It all starts in 2019. The Online Harms whitepaper marked the first step into the government's mission of making the UK "the safest place to be online," building the premises for the debut of the Online Safety Bill two years later.
Now, after surviving three prime ministers, two government crises, and doubling up its pages on the way, the Bill is in its final stages in Parliament and likely to become law very soon. Yet, internet experts and privacy advocates are still concerned the new provisions will jeopardize citizens' security instead.
To make things worse, UK lawmakers are also pushing for an update to another controversial bill: the 2016 Investigatory Powers Act, also known as the "Snooper Chart" for its wide-ranging surveillance powers.
That's why many commentators, including digital rights groups, cryptographers, academics, VPN services, and encrypted messaging app providers are now calling for new assurances the two proposals won't be used together for greater control over public communications.
A two-sided issue
"Both of these proposals have seriously negative implications on privacy and fundamental rights. When viewed together, they paint the picture of a UK government willing to compromise its citizens’ rights and its companies’ security in the name of surveillance at all costs," Jurgita Miseviciute, Head of Public Policy & Government Affairs at Proton (security firm behind ProtonVPN and ProtonMail), told TechRadar.
The Online Safety Bill has long been criticized for threatening encryption, ruling vague provisions—around legal but harmful content, for example—and granting intrusive powers to Ofcom, the UK regulator in charge of making sure tech companies enforce new regulations. The latter will have a legal duty, in fact, to protect their users from illegal content and activities. A sort of "private police on online speech," Director of Big Brother Watch Silkie Carlo commented to The Spectator.
Last week's news brought some relief, though, as ministers announced the decision to postpone a contentious provision: Article 122. Side-scanning private and encrypted communications on halt until it is "technically feasible." Yet, despite being a welcome move, "it fell short of providing any legal guarantees, something we still believe is vital and we hope will be rectified in the near future," said Miseviciute.
She isn't alone feeling in this way. Similar worries are shared by Conservative MP David Davis, for example, who described the decision as "just kicking the problem down the road." Conservative Peer and former DCMS minister Lord Kamall also believes that "these powers should not exist" at all.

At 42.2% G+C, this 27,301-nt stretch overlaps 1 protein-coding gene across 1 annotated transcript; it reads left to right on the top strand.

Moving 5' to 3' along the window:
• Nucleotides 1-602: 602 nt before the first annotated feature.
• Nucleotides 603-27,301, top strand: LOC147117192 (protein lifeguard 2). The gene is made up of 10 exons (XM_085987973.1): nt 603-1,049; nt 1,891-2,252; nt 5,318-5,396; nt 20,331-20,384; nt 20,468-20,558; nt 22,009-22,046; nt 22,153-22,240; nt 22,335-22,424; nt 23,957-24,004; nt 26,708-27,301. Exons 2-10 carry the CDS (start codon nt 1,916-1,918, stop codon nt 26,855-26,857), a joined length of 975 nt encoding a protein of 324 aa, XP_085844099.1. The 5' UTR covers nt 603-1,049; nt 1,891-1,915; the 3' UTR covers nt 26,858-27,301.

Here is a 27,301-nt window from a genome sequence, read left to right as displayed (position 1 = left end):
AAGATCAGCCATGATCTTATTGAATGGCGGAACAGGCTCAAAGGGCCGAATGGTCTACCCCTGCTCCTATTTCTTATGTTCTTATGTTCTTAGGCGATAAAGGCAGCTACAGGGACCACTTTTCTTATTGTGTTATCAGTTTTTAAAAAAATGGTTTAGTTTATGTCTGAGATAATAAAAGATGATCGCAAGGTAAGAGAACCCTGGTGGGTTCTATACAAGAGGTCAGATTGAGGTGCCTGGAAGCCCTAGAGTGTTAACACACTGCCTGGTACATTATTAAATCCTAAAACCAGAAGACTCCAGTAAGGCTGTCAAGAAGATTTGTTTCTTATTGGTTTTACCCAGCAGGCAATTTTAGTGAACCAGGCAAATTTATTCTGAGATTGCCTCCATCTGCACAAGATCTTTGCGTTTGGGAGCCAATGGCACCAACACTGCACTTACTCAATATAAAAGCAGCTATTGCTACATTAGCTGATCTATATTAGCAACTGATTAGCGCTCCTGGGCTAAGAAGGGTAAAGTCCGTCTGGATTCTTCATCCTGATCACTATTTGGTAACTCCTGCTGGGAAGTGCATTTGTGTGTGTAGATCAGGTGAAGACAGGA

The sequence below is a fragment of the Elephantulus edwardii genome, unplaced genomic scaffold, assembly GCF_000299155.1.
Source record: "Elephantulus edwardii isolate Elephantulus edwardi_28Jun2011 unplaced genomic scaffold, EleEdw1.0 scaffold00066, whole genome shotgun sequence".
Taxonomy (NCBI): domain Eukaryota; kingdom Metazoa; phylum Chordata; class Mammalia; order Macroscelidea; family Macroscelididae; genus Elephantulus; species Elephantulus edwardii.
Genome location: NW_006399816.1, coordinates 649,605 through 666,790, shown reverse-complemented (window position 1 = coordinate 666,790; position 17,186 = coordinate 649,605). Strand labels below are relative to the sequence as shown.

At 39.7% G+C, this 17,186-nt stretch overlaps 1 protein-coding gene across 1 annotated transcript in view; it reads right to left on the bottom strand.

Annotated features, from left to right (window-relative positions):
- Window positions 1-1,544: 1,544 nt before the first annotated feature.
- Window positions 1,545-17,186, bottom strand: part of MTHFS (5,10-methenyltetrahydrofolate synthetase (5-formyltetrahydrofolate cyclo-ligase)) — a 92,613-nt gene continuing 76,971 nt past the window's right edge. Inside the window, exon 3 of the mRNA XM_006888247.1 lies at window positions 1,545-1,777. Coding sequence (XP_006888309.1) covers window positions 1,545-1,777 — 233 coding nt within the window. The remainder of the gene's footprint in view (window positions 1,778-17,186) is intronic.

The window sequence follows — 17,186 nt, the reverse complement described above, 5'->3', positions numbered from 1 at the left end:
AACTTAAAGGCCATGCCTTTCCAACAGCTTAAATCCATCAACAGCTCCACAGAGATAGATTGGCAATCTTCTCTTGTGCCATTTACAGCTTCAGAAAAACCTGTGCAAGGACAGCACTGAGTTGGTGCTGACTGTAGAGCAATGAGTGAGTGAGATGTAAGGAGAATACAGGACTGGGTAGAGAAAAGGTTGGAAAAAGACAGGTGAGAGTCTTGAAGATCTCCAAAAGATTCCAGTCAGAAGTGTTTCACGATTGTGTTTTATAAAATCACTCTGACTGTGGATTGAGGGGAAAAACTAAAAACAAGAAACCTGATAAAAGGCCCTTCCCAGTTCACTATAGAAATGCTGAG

Lord Moylan hits the fundamental flaw that still exists in the #onlinesafetybill when he says "Everybody knows that you cannot do what Ofcom is empowered, by this Bill, to do without breaching end-to-end encryption."https://t.co/wBUu3sEnrySeptember 7, 2023
At the same time, the Home Office silently launched an eight-week consultation to revise the Investigatory Powers Act. In its current form, the law already enables access to targeted private communications on criminal suspects as well as the storage of internet browsing records for 12 months, among other things.
The government claims an update is needed nonetheless to bring the legislation up to speed with technological advancements that occurred in the seven years since it came into force.
Specifically, lawmakers want encrypted tech firms offering messaging services (like Apple and Meta) to ask for government approval before releasing new security features. These firms will be also required to block or disable security features upon Home Office requests, without telling users about it.
Apple firmly opposes such a proposal that, once approved, would have immediate effect. The Big Tech company is already said to be ready to pull its iMessage and FaceTime from the UK in the event the revision is enforced.
The United Kingdom is considering updating their Investigatory Powers Act, which would require messaging services to disable their security on the request of authorities, reports GSM Arena.Apple's response? To threaten to withdraw iMessage and FaceTime from the UK. pic.twitter.com/gh3MLsVINaJuly 21, 2023
Miseviciute sees the proposed updates to the Investigatory Powers Act as a further attack to encryption, "as the Home Office could potentially block any security-related feature or update rolled-out by a provider," she said. She believes that this will ultimately make the bill even more problematic. Again, she isn't alone on this.
Matthew Hodgson, CEO at UK-based encrypted messaging software provider Element, said: "The obfuscator mix of two bills designed to meet each other's ends grants the Home Office a totally unacceptable level of oversight over the communications of citizens."
Jessica Ni Mhainin, Head of Policy and Campaigns at Index on Censorship, also believes that plans for client side-scanning and the link to the Investigatory Powers Act will have "enormously concerning implications," especially for journalism and freedom of expression more widely.
That's why the free speech advocacy group has recently filed a report detailing the unattended consequences of the two laws combined and calling for further amends on Article 122.
Commenting on this point, CEO of Signal Meredith Whittaker, said: "Parliament must amend Section 122 of the Online Safety Bill in addition to clearly stating that it would not—under any circumstances—submit notices under the Investigatory Powers Act in this manner."